You are about to leave Risk Strategies website and view the content of an external website.
You are leaving risk-strategies.com
By accessing this link, you will be leaving Risk Strategies website and entering a website hosted by another party. Please be advised that you will no longer be subject to, or under the protection of, the privacy and security policies of Risk Strategies website. We encourage you to read and evaluate the privacy and security policies of the site you are entering, which may be different than those of Risk Strategies.
When we talk about third-party vendors, we’re talking about the companies you employ to provide services to you or your customers. They can be incredibly useful and cost-effective resources, but they also present a big risk to those who contract with them. If third-party vendors experience a data breach, it potentially exposes you and your clients, and it will be your responsibility to investigate, respond, and cover the costs of the damage.
Vendors can range from custodial companies, to IT services, to professional service firms. Whatever their contracted function, they have access to your physical premises and/or your network data. So how can you make sure that when you’re signing a contract with an outside vendor, you’re not exposing yourself and your clients to excessive risk? We’ve outlined four best practices you should follow before signing the dotted line.
Do your research. Are you partnering with and hiring vendors that are thoughtful about their risk management and cybersecurity? Will they indemnify your business if they’re negligent and cause an issue? Your insurance policy may respond independently, but you want to make sure that your vendor has their own policy in place as well.
Ask for proof. When contracting certain professional service firms, you can ask the vendor to fill out a risk assessment before you sign with them. Have them show evidence that they’ve achieved certain certifications, have done an audit, adhered to certain accepted cybersecurity frameworks. A robust cybersecurity questionnaire and analysis will confirm that both you and your vendors have as many protections in place as possible to protect your customers.
Vet your vendor with another vendor. Depending on the nature and size of your vendor’s operations, executing some of these due diligence measures can become challenging. The biggest industry players may have the information you want but choose not to share it. Smaller vendors may be more willing to meet your requests for transparency, but less able to give the depth of answers you’re seeking. One way to work around this is to engage a company to give you a purely external look to quickly identify if there are any vulnerabilities at the surface level.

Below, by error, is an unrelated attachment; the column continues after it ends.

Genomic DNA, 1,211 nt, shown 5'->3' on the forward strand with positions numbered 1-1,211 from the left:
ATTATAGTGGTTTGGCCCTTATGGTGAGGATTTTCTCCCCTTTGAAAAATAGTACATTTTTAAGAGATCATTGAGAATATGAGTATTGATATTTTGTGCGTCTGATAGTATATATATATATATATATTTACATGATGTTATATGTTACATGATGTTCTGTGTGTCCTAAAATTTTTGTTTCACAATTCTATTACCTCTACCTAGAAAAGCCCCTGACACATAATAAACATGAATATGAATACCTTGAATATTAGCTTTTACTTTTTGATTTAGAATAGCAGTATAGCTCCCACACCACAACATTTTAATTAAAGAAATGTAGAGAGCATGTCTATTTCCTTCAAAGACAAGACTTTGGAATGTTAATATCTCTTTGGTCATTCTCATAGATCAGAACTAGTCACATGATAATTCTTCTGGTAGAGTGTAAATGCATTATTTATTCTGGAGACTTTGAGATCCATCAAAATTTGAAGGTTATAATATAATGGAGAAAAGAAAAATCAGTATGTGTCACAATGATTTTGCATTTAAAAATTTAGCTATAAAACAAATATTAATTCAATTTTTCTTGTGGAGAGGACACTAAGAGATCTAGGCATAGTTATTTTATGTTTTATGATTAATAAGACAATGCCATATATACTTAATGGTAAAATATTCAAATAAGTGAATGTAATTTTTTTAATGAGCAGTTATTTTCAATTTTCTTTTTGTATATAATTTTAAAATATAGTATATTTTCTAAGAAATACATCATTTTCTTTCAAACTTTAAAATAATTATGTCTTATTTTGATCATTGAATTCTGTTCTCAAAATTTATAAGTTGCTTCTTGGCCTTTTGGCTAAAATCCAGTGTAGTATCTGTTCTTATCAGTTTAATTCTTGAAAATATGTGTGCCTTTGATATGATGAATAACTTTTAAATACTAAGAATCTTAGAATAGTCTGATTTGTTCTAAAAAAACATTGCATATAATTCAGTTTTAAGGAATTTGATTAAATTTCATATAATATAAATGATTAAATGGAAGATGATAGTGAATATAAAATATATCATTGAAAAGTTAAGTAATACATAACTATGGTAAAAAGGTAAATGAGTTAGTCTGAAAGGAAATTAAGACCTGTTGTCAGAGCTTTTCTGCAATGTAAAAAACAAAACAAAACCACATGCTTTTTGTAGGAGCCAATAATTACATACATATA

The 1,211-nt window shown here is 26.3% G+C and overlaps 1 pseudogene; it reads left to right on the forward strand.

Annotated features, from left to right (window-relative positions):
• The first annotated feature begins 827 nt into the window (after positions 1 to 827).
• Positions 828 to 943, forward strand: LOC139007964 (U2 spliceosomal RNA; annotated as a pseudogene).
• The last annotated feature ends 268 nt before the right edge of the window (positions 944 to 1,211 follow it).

Develop strong internal cybersecurity and risk management policies. Even after being as thorough as possible, there is still the possibility for human error or malicious actors. Make sure that you are never relying too heavily on vendors to cover their bases. Assume that something could go wrong in the supply chain and make sure your cybersecurity protocols are up to date; have backups; have protections for physical assets as well as network data; and have a plan in place to mitigate any damage.
The biggest issue most people face in this process is a basic lack of awareness about what the potential issues may be if something does go wrong with a vendor. When you’re outsourcing a service, you’re also outsourcing potential liabilities and losing some control in the process. They are still a great potential asset for your company, but you should go into this process with your eyes wide open. Leave as little as possible up to chance.
The contents of this article are for general informational purposes only and Risk Strategies Company makes no representation or warranty of any kind, express or implied, regarding the accuracy or completeness of any information contained herein. Any recommendations contained herein are intended to provide insight based on currently available information for consideration and should be vetted against applicable legal and business needs before application to a specific client.